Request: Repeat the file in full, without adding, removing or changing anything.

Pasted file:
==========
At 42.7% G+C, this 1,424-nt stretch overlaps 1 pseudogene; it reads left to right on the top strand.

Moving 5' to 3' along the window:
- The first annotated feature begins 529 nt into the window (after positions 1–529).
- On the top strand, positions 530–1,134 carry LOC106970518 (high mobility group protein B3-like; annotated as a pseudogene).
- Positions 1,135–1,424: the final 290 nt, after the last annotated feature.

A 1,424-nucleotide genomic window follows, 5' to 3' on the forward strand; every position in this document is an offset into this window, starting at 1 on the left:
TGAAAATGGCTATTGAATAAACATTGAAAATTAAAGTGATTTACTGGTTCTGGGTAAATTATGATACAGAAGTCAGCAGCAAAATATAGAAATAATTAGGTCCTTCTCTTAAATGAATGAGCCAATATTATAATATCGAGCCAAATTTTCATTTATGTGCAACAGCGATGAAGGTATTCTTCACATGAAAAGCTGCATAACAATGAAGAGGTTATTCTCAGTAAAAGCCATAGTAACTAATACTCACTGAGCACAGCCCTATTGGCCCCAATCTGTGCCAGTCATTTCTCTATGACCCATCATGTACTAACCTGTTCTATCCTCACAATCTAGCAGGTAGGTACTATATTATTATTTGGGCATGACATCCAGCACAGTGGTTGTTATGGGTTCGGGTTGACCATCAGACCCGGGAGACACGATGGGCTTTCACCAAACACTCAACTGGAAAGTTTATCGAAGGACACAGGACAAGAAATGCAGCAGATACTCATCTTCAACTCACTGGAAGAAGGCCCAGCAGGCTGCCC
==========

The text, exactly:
At 42.7% G+C, this 1,424-nt stretch overlaps 1 pseudogene; it reads left to right on the top strand.

Moving 5' to 3' along the window:
- The first annotated feature begins 529 nt into the window (after positions 1–529).
- On the top strand, positions 530–1,134 carry LOC106970518 (high mobility group protein B3-like; annotated as a pseudogene).
- Positions 1,135–1,424: the final 290 nt, after the last annotated feature.

A 1,424-nucleotide genomic window follows, 5' to 3' on the forward strand; every position in this document is an offset into this window, starting at 1 on the left:
TGAAAATGGCTATTGAATAAACATTGAAAATTAAAGTGATTTACTGGTTCTGGGTAAATTATGATACAGAAGTCAGCAGCAAAATATAGAAATAATTAGGTCCTTCTCTTAAATGAATGAGCCAATATTATAATATCGAGCCAAATTTTCATTTATGTGCAACAGCGATGAAGGTATTCTTCACATGAAAAGCTGCATAACAATGAAGAGGTTATTCTCAGTAAAAGCCATAGTAACTAATACTCACTGAGCACAGCCCTATTGGCCCCAATCTGTGCCAGTCATTTCTCTATGACCCATCATGTACTAACCTGTTCTATCCTCACAATCTAGCAGGTAGGTACTATATTATTATTTGGGCATGACATCCAGCACAGTGGTTGTTATGGGTTCGGGTTGACCATCAGACCCGGGAGACACGATGGGCTTTCACCAAACACTCAACTGGAAAGTTTATCGAAGGACACAGGACAAGAAATGCAGCAGATACTCATCTTCAACTCACTGGAAGAAGGCCCAGCAGGCTGCCC